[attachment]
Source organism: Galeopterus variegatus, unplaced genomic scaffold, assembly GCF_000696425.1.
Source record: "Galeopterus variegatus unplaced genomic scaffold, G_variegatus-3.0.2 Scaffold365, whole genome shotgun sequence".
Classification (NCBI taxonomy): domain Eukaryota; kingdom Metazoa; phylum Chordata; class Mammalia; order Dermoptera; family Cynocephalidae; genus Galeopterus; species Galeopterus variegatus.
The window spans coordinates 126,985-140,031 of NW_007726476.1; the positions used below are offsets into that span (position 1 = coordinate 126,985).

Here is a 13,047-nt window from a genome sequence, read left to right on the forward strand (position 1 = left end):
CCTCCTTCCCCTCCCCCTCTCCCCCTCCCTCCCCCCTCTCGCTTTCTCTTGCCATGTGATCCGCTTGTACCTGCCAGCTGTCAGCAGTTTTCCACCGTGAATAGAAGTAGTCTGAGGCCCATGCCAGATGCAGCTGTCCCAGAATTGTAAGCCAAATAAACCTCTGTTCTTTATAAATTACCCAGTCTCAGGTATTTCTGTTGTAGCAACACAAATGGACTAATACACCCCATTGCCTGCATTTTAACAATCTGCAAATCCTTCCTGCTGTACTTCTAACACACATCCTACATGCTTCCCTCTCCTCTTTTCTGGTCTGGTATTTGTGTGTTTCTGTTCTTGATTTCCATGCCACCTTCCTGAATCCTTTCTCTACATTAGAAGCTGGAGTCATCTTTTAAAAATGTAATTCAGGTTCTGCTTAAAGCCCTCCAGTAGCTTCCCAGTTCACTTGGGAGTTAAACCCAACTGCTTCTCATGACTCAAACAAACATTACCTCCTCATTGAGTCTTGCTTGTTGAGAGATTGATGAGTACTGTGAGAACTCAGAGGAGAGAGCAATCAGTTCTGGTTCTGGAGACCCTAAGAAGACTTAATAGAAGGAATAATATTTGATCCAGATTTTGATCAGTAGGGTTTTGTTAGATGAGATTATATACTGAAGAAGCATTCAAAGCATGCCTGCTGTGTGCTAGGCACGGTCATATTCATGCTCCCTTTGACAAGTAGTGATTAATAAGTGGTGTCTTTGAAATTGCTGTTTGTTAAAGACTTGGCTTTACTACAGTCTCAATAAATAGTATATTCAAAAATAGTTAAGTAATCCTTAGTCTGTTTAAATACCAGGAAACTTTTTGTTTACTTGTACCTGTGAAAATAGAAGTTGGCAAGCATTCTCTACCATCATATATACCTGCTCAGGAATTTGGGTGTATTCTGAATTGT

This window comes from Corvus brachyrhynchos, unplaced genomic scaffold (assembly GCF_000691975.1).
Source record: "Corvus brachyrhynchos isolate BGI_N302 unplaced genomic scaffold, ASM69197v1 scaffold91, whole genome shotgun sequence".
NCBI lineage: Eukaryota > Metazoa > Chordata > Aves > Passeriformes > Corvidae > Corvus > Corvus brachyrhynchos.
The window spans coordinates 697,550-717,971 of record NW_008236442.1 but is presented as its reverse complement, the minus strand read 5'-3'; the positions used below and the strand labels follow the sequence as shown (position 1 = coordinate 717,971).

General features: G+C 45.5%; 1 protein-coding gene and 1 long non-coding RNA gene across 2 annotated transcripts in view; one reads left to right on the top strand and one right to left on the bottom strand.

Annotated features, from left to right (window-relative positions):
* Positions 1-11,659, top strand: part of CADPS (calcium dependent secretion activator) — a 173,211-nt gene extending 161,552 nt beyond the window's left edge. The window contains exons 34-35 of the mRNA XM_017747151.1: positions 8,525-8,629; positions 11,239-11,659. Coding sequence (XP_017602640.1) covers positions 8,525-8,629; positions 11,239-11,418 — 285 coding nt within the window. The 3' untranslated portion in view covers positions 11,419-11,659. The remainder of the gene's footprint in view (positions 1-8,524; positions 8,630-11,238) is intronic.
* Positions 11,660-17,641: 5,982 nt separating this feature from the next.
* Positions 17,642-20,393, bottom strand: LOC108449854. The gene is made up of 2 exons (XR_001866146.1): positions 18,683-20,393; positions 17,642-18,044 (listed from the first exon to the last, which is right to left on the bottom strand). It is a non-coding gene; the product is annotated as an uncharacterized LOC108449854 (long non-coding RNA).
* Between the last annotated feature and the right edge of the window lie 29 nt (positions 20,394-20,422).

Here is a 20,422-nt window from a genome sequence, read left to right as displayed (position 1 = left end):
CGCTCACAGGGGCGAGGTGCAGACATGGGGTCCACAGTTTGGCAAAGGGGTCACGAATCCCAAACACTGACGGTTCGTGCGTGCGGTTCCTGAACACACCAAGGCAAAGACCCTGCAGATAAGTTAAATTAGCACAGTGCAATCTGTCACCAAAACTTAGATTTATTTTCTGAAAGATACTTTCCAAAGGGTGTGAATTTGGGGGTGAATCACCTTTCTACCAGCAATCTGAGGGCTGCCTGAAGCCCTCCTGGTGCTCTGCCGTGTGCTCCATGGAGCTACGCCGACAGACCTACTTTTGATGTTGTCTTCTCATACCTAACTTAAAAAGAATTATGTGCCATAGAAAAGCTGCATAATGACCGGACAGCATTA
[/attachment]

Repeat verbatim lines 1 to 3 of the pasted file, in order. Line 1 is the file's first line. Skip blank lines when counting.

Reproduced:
Source organism: Galeopterus variegatus, unplaced genomic scaffold, assembly GCF_000696425.1.
Source record: "Galeopterus variegatus unplaced genomic scaffold, G_variegatus-3.0.2 Scaffold365, whole genome shotgun sequence".
Classification (NCBI taxonomy): domain Eukaryota; kingdom Metazoa; phylum Chordata; class Mammalia; order Dermoptera; family Cynocephalidae; genus Galeopterus; species Galeopterus variegatus.